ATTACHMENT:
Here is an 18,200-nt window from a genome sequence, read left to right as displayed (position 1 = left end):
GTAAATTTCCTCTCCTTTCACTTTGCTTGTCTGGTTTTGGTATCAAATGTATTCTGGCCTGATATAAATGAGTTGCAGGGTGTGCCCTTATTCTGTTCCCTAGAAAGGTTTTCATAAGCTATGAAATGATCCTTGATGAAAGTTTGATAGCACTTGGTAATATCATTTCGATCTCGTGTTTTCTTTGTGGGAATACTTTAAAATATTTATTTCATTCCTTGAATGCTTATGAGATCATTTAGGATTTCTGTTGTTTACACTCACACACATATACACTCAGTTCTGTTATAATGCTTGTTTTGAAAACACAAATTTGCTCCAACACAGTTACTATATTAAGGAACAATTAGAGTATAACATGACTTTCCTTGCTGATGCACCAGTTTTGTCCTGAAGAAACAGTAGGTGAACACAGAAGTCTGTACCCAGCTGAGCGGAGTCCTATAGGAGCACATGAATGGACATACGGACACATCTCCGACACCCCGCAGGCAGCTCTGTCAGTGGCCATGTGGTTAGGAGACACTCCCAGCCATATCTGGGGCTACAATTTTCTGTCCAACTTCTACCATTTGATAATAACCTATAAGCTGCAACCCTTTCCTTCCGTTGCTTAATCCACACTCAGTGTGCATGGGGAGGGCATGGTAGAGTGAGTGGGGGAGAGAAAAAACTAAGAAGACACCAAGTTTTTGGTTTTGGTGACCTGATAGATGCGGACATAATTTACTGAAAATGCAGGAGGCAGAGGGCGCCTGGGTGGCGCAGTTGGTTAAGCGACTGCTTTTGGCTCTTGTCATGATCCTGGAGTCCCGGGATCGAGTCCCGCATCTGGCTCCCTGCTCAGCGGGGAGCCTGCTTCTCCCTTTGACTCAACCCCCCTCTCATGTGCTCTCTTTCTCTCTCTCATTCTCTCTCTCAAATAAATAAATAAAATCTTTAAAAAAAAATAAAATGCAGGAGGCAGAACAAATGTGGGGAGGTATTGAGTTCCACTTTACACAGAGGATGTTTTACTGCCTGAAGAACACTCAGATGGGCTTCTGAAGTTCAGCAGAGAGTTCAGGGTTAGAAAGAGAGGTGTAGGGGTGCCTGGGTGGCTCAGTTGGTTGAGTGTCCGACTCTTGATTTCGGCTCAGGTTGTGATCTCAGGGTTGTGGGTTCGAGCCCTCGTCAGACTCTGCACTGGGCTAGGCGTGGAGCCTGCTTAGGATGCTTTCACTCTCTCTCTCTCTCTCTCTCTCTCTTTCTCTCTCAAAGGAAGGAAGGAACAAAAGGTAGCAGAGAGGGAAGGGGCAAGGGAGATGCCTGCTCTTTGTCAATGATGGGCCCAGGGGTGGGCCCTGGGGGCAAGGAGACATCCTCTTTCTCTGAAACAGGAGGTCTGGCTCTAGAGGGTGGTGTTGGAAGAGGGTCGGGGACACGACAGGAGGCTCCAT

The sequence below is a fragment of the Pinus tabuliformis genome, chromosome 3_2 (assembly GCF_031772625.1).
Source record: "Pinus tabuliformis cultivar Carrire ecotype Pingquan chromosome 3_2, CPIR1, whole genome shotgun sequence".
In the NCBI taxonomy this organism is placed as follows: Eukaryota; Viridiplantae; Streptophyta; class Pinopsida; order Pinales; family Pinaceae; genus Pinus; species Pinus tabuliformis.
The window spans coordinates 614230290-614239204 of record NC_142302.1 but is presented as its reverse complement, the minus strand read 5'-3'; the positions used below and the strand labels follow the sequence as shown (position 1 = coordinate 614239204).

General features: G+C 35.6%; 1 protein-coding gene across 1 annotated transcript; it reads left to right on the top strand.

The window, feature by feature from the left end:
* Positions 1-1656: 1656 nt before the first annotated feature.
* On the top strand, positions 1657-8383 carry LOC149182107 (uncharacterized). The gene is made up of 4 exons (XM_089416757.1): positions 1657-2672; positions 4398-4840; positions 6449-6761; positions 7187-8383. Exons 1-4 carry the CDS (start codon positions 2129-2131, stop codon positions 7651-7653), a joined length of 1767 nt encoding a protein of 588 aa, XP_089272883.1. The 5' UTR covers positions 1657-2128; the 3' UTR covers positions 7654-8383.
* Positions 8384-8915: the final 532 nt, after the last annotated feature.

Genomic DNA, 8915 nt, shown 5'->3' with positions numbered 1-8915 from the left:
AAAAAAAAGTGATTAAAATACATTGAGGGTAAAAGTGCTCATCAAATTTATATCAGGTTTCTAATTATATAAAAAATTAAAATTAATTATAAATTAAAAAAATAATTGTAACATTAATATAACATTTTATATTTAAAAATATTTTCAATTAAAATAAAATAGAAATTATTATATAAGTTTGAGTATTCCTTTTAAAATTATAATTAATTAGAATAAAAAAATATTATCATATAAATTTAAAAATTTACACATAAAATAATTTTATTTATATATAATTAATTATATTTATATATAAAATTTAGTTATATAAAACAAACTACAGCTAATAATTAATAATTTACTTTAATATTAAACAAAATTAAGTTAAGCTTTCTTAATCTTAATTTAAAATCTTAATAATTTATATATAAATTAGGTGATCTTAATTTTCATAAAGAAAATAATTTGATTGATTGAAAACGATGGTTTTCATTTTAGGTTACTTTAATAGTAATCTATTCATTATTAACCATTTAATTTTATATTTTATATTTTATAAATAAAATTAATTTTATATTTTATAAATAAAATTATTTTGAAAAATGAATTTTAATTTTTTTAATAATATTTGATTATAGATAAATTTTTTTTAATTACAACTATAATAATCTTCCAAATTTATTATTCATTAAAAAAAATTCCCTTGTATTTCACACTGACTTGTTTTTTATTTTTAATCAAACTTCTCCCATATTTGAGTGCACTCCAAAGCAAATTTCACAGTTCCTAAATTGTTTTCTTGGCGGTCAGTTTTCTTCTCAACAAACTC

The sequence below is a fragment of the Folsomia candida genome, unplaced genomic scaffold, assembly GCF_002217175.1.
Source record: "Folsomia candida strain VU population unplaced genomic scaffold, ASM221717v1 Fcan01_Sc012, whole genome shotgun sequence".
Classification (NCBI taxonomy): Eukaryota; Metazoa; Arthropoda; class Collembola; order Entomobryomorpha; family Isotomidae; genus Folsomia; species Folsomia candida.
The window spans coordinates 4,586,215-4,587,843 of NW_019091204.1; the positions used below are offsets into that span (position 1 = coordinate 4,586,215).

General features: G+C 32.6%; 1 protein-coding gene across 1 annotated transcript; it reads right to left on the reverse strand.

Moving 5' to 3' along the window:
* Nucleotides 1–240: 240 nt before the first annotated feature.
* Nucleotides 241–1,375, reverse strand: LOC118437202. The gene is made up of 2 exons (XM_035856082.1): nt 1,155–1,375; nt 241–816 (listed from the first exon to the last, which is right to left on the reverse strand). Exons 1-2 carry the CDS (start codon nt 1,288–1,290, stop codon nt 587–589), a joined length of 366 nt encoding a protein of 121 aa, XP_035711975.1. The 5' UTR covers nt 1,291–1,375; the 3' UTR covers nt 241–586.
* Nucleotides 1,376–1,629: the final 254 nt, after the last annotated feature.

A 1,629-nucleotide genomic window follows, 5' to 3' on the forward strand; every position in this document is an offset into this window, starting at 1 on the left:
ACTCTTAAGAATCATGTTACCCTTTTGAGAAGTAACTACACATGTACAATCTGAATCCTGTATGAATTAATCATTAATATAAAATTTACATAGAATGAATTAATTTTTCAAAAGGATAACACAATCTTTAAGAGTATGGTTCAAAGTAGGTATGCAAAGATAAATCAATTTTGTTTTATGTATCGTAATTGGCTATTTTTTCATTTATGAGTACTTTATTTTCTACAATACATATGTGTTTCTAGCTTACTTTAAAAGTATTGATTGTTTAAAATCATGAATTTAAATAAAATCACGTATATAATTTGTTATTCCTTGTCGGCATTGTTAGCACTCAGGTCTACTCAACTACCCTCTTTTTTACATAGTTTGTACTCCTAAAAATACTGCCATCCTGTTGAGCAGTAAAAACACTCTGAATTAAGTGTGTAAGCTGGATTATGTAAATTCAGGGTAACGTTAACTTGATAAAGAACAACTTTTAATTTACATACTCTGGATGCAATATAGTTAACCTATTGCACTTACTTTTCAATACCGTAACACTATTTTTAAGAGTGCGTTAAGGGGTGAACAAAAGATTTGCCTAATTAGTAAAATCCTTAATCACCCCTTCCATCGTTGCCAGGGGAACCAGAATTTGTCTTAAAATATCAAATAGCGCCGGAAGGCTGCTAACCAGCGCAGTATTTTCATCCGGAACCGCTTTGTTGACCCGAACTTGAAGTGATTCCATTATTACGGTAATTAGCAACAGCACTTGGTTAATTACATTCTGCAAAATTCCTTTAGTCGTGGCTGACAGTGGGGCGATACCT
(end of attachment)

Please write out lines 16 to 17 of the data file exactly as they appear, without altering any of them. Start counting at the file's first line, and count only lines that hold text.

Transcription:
Classification (NCBI taxonomy): Eukaryota; Metazoa; Arthropoda; class Collembola; order Entomobryomorpha; family Isotomidae; genus Folsomia; species Folsomia candida.
The window spans coordinates 4,586,215-4,587,843 of NW_019091204.1; the positions used below are offsets into that span (position 1 = coordinate 4,586,215).